Digital Currency Perspectives
July 6, 2015

Lines Crossed: From Enforcing to Breaking the Law

Last week, former Drug Enforcement Agency (“DEA”) agent, Carl Force, pleaded guilty to charges of money laundering, obstruction of justice, and extortion while investigating Silk Road’s illicit activities.  Force’s plea follows the guilty plea of Shaun Bridges, former Secret Service agent, who also used his insider role to pilfer hundreds of thousands of dollars’ worth of digital currency during the Silk Road investigation.

By way of background, Silk Road was a notorious black market for narcotics that used seemingly untraceable digital currencies (i.e., Bitcoins) to facilitate illegal activities on the “dark web.”  It was accessed via an “onion” address (allowing users to remain anonymous) and flourished until 2013 when the FBI shut down the marketplace and arrested creator and mastermind, Ross Ulbricht.  During its operation, Silk Road generated over $213 million in revenue, and Ulbricht, operating under the pseudonym Dread Pirate Roberts, took millions of dollars in commissions.  A jury quickly convicted Ulbricht of seven crimes, including, narcotics and money laundering conspiracies, and a “‘kingpin’ charge usually reserved for mafia dons and drug cartel leaders.”  Ulbricht was sentenced to life in prison.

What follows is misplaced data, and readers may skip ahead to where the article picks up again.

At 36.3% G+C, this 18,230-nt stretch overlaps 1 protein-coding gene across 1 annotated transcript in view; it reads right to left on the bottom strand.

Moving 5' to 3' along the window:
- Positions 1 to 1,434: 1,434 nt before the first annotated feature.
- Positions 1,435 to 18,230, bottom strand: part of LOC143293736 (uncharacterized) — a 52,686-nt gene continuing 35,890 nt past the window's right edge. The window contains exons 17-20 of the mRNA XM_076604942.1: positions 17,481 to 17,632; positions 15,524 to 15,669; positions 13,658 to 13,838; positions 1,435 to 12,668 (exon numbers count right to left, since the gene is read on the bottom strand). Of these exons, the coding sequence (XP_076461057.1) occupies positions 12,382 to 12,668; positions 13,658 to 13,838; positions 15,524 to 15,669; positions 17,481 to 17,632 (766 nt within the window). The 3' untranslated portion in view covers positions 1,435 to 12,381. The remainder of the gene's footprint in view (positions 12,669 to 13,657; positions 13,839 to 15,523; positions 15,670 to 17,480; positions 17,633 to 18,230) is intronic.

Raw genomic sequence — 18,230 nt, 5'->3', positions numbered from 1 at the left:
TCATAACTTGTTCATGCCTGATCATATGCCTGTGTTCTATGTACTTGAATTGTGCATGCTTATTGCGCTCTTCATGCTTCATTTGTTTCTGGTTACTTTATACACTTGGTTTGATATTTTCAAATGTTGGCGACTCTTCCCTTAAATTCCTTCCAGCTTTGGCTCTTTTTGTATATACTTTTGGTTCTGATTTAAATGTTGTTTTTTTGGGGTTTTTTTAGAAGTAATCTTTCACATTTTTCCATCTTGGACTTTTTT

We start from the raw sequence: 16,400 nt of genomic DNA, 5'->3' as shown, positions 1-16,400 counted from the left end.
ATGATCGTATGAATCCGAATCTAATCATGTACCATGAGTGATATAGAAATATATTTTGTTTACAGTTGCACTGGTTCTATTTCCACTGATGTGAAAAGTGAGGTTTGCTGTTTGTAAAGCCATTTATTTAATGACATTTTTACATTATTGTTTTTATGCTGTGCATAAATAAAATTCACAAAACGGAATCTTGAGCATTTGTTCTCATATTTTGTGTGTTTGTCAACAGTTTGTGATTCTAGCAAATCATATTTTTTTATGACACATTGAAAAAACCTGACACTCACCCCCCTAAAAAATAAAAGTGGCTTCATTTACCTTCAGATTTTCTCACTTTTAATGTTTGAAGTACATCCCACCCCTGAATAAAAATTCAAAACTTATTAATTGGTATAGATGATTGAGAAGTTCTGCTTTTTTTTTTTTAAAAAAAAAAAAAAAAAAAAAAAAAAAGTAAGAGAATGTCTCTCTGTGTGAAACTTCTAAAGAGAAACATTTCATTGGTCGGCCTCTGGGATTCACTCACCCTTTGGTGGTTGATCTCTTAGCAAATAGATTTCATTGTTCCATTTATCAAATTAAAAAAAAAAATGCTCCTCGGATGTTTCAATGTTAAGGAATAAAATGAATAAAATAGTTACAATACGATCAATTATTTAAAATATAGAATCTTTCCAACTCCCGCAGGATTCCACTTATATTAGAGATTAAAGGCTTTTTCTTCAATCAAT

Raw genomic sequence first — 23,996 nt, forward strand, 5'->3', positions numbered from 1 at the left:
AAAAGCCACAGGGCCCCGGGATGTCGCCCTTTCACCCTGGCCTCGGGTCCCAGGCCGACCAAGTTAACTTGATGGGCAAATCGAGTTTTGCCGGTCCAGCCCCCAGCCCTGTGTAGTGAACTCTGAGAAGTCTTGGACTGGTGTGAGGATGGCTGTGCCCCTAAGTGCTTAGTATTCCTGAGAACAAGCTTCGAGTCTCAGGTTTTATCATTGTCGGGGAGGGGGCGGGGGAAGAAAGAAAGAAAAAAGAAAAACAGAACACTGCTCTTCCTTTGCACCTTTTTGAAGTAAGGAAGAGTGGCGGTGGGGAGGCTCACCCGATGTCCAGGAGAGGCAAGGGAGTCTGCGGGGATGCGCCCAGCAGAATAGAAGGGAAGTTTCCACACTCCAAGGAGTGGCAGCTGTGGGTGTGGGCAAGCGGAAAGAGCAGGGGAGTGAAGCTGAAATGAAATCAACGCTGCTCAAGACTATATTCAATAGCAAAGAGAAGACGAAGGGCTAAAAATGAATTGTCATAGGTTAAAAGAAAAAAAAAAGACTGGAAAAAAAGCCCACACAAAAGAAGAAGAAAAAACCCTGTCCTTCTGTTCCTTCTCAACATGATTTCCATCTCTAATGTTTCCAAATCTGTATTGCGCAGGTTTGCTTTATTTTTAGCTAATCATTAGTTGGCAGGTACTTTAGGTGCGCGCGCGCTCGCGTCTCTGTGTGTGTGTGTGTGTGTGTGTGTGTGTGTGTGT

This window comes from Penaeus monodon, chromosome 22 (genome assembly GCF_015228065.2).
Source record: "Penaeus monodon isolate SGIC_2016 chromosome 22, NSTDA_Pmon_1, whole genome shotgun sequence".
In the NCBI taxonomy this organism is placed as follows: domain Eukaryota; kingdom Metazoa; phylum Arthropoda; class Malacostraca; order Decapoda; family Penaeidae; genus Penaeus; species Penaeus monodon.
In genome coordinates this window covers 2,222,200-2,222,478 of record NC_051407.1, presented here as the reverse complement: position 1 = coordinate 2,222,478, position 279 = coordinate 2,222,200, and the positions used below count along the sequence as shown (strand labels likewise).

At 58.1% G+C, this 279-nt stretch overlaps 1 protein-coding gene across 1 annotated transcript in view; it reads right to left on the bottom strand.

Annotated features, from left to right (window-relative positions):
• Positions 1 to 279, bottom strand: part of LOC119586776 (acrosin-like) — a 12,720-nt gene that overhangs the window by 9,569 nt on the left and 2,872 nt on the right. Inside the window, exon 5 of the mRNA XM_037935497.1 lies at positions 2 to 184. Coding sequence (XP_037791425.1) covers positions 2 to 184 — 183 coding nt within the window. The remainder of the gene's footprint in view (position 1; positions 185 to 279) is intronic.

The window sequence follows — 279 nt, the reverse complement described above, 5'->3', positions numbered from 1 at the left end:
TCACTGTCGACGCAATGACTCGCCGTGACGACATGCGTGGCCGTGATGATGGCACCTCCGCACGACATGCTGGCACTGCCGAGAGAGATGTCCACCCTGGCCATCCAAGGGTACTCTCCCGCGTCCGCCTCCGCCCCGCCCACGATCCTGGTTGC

Force’s recent guilty plea further taints the Silk Road story with corruption.  As the lead agent in charge of investigating and communicating with Ulbricht, Force defrauded the U.S. government of hundreds of thousands of dollars by extorting Bitcoin from Ulbricht and selling him information in exchange for Bitcoin.  Specifically, using “Nob” (his official undercover moniker) and “French Maid,” Force sold Ulbricht information that he allegedly acquired through a corrupt government agent.  Using his unsanctioned “Death from Above” handle, Force used information from the investigation to extort Bitcoins from Ulbricht. Without DEA approval, Force also invested in CoinMKT and entered into a $240,000 contract with 20th Century Fox Film Studios for a movie about the Silk Road investigation.

Adding to the web of corruption, Bridges, on the team with Force, utilized his computer forensics expertise to divert over $800,000 in Bitcoin to a personal account.  The details of his plea agreement have yet to be publicly disclosed.

In the end, Ulbricht fashioned “‘the most sophisticated and extensive criminal marketplace on the Internet,’” and two former United States agents, tasked with investigating the drug market, sought personal enrichment by exploiting the very secrecy that made Silk Road so difficult for law enforcement officials to penetrate.  With illegal conduct from both the criminal and the enforcement sides, which story of Silk Road will be remembered?